Basic-Sprang-art - 6/30/15
"Basic Sprang" by Baroness Genoveva von Lubeck.
This article was submitted to me by the author for inclusion in this set of files, called Stefan's Florilegium.
These files are available on the Internet at: http://www.florilegium.org
Copyright to the contents of this file remains with the author or translator.
While the author will likely give permission for this work to be reprinted in SCA type publications, please check with the author first or check for any permissions granted at the end of this file.
Mark S. Harris...AKA:..Stefan li Rous
stefan at florilegium.org
You can find more work by this author on her blog at:
by Baroness Genoveva von Lubeck
(based on the class taught by THL Eva vanOldeBroe)
Sprang in a very old method of weaving (or braiding) threads together. Sprang looks a bit like netting or knitting in some forms, but sprang uses only warp threads — no weft. Sprang goes back to the Bronze Age and was still in use as late as the 16th century (and beyond). Eva told me that sprang can be used for garters, belts, hairnets, stockings, scarves, and other purposes where a flexible material is required. Working sprang reminds me a bit of a solo cat’s cradle game, if you remember that. Threads are pulled out and twist as you go along, creating an intriguing interlock.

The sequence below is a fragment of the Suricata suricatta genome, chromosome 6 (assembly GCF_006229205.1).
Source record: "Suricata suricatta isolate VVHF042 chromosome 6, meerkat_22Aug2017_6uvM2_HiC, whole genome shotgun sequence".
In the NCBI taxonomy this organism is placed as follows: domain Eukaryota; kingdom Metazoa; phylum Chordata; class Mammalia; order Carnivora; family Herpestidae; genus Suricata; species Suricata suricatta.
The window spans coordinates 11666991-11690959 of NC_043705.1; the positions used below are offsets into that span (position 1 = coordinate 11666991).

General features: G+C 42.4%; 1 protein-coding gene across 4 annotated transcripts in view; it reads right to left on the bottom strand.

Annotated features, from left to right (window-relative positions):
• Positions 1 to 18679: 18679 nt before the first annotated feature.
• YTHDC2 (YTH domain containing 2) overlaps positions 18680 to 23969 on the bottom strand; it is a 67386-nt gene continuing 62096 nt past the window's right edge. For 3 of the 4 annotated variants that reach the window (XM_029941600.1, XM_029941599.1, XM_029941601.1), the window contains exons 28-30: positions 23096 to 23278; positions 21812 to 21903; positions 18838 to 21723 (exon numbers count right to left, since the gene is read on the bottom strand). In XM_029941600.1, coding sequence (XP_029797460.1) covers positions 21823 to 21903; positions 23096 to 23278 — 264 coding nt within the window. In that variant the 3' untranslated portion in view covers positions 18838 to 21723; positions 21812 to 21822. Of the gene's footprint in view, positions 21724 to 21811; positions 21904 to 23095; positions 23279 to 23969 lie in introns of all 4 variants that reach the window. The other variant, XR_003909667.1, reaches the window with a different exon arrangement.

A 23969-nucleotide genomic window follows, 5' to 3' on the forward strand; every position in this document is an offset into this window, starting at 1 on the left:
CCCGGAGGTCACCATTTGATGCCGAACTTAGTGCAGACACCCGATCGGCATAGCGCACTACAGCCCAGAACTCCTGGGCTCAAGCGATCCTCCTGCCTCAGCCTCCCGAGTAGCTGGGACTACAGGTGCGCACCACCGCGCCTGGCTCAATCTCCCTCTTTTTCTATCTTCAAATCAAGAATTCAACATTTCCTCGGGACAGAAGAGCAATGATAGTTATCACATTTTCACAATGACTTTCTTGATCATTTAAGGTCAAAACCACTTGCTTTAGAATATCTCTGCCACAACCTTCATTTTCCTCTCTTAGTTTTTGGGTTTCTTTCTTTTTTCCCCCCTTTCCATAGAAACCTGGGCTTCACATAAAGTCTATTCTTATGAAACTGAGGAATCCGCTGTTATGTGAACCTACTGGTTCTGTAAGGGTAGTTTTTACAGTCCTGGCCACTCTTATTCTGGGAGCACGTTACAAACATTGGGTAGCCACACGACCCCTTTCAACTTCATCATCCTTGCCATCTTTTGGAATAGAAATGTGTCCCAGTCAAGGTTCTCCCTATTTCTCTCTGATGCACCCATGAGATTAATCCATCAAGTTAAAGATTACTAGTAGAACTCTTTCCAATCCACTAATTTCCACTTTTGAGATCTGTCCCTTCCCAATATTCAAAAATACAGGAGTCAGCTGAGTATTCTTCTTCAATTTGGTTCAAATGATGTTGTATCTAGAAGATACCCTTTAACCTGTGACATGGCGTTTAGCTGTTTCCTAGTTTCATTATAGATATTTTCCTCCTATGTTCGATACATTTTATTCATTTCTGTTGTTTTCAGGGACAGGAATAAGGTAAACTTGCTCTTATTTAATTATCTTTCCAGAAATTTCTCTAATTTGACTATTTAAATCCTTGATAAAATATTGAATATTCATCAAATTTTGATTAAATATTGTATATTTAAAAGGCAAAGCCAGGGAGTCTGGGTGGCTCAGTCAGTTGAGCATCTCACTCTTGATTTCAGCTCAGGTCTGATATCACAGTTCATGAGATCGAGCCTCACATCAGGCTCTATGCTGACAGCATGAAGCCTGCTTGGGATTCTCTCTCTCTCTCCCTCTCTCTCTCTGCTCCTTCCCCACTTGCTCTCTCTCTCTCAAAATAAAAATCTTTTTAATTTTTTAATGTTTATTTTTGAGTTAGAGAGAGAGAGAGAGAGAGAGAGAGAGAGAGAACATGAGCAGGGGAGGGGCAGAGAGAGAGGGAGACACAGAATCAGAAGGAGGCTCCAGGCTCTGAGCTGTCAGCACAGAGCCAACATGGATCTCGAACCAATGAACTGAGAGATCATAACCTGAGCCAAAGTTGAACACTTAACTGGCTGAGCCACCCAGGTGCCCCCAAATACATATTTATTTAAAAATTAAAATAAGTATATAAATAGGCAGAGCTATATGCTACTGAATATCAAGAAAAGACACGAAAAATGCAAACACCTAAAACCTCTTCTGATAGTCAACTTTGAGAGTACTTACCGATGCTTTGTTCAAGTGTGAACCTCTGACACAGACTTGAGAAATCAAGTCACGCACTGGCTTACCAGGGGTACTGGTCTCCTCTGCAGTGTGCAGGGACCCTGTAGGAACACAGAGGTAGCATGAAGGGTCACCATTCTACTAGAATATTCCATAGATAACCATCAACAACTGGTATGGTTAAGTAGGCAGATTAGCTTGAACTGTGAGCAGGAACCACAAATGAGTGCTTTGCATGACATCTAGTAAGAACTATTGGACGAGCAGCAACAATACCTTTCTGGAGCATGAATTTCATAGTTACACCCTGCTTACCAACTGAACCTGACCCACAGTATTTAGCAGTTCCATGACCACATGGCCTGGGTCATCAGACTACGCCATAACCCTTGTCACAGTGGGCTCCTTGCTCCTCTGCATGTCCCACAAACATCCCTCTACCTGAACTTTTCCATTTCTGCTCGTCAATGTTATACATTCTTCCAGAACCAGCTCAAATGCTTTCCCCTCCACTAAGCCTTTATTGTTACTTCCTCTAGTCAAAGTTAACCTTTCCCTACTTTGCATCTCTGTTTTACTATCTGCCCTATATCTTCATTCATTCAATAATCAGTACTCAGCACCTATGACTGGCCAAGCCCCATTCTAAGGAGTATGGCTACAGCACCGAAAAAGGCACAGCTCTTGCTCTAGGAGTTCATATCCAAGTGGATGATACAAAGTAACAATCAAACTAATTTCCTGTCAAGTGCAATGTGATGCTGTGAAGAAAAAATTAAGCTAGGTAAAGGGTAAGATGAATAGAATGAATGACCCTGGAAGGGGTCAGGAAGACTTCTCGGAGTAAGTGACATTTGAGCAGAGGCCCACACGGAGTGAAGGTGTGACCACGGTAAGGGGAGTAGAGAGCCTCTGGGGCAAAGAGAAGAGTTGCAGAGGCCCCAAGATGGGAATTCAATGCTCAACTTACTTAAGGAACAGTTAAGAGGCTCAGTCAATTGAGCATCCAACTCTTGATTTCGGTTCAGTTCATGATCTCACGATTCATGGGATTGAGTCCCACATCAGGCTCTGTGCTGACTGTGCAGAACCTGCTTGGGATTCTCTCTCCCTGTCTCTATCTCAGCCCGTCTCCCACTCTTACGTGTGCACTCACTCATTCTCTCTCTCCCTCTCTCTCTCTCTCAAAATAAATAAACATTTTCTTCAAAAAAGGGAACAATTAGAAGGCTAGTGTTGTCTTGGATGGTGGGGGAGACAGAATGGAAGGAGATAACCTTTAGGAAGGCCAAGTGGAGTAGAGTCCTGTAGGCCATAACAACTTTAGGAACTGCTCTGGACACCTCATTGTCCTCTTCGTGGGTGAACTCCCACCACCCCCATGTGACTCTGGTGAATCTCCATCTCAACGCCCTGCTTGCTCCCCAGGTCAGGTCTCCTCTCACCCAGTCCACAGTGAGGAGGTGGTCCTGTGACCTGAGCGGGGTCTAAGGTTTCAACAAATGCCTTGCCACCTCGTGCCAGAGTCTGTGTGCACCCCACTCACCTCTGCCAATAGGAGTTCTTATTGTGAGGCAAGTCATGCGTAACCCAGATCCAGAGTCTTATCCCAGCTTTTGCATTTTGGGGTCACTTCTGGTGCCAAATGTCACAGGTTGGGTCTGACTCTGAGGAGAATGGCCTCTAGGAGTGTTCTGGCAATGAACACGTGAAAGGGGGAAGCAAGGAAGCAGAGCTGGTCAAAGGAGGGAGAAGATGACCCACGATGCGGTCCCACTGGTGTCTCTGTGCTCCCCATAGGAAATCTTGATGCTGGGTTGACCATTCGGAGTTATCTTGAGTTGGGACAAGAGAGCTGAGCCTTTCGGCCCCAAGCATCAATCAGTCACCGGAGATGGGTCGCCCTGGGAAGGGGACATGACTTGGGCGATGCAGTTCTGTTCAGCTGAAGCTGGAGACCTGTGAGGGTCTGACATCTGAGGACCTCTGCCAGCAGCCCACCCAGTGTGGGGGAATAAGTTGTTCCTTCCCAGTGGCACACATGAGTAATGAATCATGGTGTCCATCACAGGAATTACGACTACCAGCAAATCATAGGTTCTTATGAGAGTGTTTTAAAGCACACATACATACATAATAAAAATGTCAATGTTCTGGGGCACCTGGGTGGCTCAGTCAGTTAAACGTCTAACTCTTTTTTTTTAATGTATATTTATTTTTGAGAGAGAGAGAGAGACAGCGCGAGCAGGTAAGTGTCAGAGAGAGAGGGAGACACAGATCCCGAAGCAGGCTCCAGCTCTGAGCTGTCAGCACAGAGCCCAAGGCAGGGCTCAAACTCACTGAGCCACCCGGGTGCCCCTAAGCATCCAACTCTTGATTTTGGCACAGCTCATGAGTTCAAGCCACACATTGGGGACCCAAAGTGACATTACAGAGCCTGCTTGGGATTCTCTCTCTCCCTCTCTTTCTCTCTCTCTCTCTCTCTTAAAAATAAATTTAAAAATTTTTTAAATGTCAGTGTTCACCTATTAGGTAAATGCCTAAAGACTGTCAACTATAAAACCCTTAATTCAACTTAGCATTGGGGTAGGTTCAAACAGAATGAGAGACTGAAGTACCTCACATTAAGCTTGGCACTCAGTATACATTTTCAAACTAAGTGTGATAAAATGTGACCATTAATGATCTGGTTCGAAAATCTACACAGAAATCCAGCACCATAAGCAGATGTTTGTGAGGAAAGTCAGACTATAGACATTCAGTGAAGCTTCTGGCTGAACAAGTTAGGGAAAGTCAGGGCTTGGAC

Eva’s classes include a simple starter kit consisting of a frame made of PVC pipes and two dowels upon which she’s already wound the yarn. Here’s a materials list:
·Basic cotton yarn
·PVC pipe pieces with a diameter of 1 inch (two 2 foot long pipes, two 12′′ long pipes, and four connectors — you can buy these inexpensively at home improvement stores)
·Two 12′′ wood dowels
·10 wooden sticks (like the sort you can buy for kabobs)
1. To get started, suspend your two dowels to the top and bottom of your frame like shown below. Tie it securely, but make sure you can untie it easily later (i.e., slipknot) as you’ll want to adjust the tension.
2. Now tie one end of your yarn to one end of one dowel, then begin wrapping the yarn (thread) around the two dowels in a figure-8 pattern, moving across. This is called warping. Continue until you have a good number of wraps — the one from Eva had 24 loops. When you’ve reached the end, tie the end off on the same dowel as your first tie.